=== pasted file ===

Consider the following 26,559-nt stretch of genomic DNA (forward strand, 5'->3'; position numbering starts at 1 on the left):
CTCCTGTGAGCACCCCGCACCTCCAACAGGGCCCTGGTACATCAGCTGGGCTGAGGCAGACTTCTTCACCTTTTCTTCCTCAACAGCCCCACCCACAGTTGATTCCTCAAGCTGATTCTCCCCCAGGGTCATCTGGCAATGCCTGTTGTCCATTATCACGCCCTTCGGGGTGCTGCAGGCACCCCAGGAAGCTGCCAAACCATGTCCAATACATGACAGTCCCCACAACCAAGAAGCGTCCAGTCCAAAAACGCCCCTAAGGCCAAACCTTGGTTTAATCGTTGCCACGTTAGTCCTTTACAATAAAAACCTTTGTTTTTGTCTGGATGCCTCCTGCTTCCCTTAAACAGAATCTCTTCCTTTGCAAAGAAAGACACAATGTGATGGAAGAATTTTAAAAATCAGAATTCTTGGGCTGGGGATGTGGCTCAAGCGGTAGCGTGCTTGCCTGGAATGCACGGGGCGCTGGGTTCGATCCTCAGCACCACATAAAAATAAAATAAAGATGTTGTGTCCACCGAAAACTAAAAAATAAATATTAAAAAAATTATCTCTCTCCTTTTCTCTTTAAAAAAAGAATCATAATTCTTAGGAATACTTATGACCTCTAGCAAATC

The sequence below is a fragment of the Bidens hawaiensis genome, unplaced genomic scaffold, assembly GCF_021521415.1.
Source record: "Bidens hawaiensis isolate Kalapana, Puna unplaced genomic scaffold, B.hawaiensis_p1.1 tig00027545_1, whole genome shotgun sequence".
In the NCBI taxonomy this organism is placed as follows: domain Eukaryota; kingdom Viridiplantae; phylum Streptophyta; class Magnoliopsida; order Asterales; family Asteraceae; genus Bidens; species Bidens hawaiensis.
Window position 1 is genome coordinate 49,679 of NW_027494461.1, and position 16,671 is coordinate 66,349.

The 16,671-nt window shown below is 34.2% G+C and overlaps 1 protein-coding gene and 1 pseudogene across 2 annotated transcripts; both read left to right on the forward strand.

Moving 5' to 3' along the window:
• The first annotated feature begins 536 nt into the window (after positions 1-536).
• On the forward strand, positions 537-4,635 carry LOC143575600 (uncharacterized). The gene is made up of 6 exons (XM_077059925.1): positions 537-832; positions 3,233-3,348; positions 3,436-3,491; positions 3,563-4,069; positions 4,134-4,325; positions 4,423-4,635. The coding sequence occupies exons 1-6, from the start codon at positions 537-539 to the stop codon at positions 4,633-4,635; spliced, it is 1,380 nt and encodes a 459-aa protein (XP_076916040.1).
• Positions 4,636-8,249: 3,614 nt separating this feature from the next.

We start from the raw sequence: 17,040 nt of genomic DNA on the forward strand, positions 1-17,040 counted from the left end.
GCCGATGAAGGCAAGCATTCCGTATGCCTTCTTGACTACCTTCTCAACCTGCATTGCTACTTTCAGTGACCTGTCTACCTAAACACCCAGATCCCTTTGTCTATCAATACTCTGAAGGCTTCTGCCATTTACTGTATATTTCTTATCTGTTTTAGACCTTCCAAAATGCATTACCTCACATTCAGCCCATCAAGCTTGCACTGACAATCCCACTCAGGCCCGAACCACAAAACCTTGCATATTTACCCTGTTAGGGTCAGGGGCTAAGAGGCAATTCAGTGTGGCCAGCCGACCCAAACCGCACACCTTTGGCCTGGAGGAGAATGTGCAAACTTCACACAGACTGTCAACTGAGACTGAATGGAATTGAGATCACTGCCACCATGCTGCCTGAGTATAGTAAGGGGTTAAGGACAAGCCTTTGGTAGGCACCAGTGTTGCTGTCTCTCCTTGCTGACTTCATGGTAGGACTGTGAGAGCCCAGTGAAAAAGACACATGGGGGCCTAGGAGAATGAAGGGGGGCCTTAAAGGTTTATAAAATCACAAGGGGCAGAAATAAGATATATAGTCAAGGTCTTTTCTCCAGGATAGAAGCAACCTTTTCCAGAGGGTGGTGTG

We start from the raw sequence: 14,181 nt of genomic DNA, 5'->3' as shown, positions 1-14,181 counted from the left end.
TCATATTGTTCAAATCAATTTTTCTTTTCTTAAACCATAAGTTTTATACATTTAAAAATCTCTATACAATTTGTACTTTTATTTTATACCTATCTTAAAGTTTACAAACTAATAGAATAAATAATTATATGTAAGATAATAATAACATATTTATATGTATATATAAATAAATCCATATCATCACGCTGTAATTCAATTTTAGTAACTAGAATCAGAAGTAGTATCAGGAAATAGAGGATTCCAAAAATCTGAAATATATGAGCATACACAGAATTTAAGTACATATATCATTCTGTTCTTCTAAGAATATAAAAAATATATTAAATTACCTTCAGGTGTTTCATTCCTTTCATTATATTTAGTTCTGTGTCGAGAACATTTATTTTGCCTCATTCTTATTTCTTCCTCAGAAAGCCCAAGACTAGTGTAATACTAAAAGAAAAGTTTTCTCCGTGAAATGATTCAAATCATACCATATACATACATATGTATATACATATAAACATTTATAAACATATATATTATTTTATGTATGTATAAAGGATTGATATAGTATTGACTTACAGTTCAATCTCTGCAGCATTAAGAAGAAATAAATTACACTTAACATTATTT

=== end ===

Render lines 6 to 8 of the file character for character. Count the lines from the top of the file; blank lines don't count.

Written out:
Window position 1 is genome coordinate 49,679 of NW_027494461.1, and position 16,671 is coordinate 66,349.

The 16,671-nt window shown below is 34.2% G+C and overlaps 1 protein-coding gene and 1 pseudogene across 2 annotated transcripts; both read left to right on the forward strand.

Moving 5' to 3' along the window: